Bayer expects to complete the deal on its acquisition of Monsanto in early 2018.
Speaking at its Future of Farming Dialogue event, president of the company’s Crop Science Division Liam Condon said in consultation with the European Commission, the company had applied to extend the review deadline until January 22, with the aim of facilitating an appropriate evaluation, given the size of the transaction.
“In view of this, an anticipated closing of the deal in early 2018 is now more likely than end of 2017,” said Mr Condon.
While the global seed and crop protection market remains volatile in 2017 after a weak prior year, high population growth, changing consumption patterns and increasing consumer demand for sustainably produced food will have a positive impact on food production, global agricultural trade and ultimately, farm income, predicted Mr Condon.
“Those factors combined with the steadily growing global demand for feed and biofuel feedstocks support a long-term increase in demand that will drive our business.”
Digital farming is a key focus for Bayer because of the scope it offers for optimising inputs as well as helping to meet society’s rising requirements in terms of transparency and sustainability, said Mr Condon.
“We are investing at least €200 million in our Digital Farming business between 2015 and 2020. We are collaborating closely with highly competent partners such as Bosch and FaunaPhotonics, universities, start-up companies and non-profit organisations like Quantified Planet.”
Other new players in agriculture include IBM through the internet of things, Blue River Technology, recently acquired by John Deere - which has developed sprayer technology capable of spraying only where the weed is present - and AeroFarms, involved in indoor vertical farming, according to Adrian Percy, global head of R&D for Bayer’s Crop Science Division.
Bayer has also recently joined forces with Ginko Bioworks to create a new company focused on the plant microbiome (microbial community). The new company’s research facilities will be based in the US and will focus on technologies to improve plant-associated microbes with a major focus on nitrogen fixation and how non-nitrogen fixing crops can be enabled to fix nitrogen.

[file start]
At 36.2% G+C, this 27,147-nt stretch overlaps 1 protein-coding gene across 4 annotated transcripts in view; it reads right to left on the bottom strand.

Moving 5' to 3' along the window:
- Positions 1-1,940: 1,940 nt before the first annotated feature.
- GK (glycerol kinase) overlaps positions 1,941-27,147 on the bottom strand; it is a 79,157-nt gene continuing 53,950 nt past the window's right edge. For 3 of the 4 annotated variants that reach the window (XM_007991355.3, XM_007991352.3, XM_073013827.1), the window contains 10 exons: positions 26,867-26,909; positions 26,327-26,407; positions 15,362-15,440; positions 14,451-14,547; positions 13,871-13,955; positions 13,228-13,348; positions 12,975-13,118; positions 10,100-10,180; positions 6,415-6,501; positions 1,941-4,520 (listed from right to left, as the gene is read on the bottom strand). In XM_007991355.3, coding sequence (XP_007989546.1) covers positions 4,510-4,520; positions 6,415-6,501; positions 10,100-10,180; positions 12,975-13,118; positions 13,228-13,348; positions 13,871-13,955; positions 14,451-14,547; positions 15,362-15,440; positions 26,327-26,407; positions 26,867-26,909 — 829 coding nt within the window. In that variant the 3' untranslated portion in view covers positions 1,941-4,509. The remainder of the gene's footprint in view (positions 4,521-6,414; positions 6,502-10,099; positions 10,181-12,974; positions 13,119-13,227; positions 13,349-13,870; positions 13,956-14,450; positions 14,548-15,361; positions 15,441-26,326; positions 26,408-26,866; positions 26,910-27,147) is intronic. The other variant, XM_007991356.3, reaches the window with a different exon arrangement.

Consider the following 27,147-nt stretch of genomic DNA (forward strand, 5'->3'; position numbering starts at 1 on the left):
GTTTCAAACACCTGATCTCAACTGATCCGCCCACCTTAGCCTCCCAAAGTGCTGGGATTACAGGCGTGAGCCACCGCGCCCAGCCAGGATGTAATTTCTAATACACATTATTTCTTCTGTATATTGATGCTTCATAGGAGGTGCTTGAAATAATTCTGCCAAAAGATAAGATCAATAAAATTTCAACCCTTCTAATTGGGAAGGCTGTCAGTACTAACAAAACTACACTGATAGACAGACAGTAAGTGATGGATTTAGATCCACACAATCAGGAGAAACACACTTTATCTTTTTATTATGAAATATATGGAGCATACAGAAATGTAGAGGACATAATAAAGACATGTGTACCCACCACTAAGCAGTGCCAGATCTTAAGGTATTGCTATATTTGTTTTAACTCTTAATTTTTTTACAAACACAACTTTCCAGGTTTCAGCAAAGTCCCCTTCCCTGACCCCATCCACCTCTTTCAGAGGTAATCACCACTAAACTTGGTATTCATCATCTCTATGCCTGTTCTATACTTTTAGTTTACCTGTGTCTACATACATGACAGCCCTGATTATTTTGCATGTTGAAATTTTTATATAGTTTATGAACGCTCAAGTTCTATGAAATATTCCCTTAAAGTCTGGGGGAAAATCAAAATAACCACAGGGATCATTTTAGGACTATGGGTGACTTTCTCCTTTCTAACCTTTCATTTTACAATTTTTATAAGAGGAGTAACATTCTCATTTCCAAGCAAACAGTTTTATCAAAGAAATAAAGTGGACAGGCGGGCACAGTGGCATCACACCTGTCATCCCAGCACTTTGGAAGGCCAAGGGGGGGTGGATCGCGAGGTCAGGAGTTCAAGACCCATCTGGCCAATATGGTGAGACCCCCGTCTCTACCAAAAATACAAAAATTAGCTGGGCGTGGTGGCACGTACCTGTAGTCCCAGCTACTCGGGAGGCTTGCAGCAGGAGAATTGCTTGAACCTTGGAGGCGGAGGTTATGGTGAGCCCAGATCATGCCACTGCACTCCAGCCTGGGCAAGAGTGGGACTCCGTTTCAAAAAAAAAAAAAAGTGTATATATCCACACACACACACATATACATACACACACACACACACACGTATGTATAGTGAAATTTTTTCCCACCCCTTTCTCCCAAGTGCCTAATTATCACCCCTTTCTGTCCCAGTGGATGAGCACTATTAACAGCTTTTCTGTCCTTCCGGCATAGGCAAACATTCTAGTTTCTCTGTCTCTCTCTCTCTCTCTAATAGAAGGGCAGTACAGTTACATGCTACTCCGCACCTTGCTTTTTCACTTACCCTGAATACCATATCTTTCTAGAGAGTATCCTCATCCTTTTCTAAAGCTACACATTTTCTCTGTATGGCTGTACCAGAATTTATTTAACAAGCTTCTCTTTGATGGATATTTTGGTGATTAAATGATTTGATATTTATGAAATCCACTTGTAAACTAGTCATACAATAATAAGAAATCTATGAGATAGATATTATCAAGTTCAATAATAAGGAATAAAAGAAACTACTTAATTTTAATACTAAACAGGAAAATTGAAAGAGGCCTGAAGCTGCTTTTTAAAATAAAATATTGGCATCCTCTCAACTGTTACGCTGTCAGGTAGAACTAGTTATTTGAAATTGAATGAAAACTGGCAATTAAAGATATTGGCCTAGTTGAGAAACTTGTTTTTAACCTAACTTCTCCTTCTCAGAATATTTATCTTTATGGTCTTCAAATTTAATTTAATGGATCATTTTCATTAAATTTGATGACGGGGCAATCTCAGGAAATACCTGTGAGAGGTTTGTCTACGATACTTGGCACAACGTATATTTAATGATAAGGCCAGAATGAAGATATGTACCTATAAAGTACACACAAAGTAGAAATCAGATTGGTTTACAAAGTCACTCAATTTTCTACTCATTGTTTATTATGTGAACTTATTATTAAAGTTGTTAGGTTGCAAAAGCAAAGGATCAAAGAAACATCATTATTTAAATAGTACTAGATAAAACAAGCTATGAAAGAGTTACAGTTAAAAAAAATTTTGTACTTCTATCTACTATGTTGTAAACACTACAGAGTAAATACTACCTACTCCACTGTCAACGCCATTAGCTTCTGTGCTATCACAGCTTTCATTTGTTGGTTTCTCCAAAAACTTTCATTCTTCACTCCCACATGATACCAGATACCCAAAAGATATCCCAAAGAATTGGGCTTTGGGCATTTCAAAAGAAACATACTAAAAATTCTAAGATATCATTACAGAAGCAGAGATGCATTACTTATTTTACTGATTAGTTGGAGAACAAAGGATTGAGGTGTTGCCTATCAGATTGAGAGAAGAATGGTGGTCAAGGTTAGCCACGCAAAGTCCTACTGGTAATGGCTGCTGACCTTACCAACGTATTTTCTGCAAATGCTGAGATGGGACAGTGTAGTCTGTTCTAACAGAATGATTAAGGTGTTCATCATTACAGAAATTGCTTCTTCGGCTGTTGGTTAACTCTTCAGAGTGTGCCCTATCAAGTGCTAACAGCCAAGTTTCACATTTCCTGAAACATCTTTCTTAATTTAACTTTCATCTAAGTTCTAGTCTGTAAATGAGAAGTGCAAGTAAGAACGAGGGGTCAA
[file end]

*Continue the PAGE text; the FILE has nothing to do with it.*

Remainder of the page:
In a panel discussion on regulation of crop protection products and seed, participants differed in their perception of post-Brexit scenarios. Graeme Taylor, director of public affairs at the European Crop Protection Association (ECPA), said Brexit presented a conundrum.
“It is an opportunity for the [UK] industry but there are also threats. If glyphosate is not approved and the UK decided to approve it the EU may decide not to import products treated with glyphosate and the situation for the UK may not be so great.
“The tools farmers have access to within the EU have been arbitrarily reduced from 1000 actives in 2009 to 450 today and there are restrictions on imports because of perceived societal issues. We could be in a situation where we cannot feed ourselves but will not allow anyone else to either.”
Garlich Von Essen, secretary general, EuroSeeds, said Brexit would ‘probably not’ present an opportunity for the UK. “The first thing the UK does is implement all EU law into UK law. If there are two different standards and companies have to operate to two different rules of law costs will go up. Whether it will be beneficial for companies to operate in the UK or start is doubtful.”
Scientists at the Max Planck Institute in Germany have identified a section of genetic material which confers resistance to Barley Yellow Dwarf Virus in maize, which could allow breeding of resistant strains in the future.
Although work has not been done to determine whether the research is applicable to barley, in areas where both crops are grown, maize with resistance to BYDV could help break the cycle whereby aphids transmit the virus to young cereal plants in autumn and migrate to young maize plants in spring, improving the situation in young cereals, according to Max Planck researcher Professor Dr Benjamin Stich.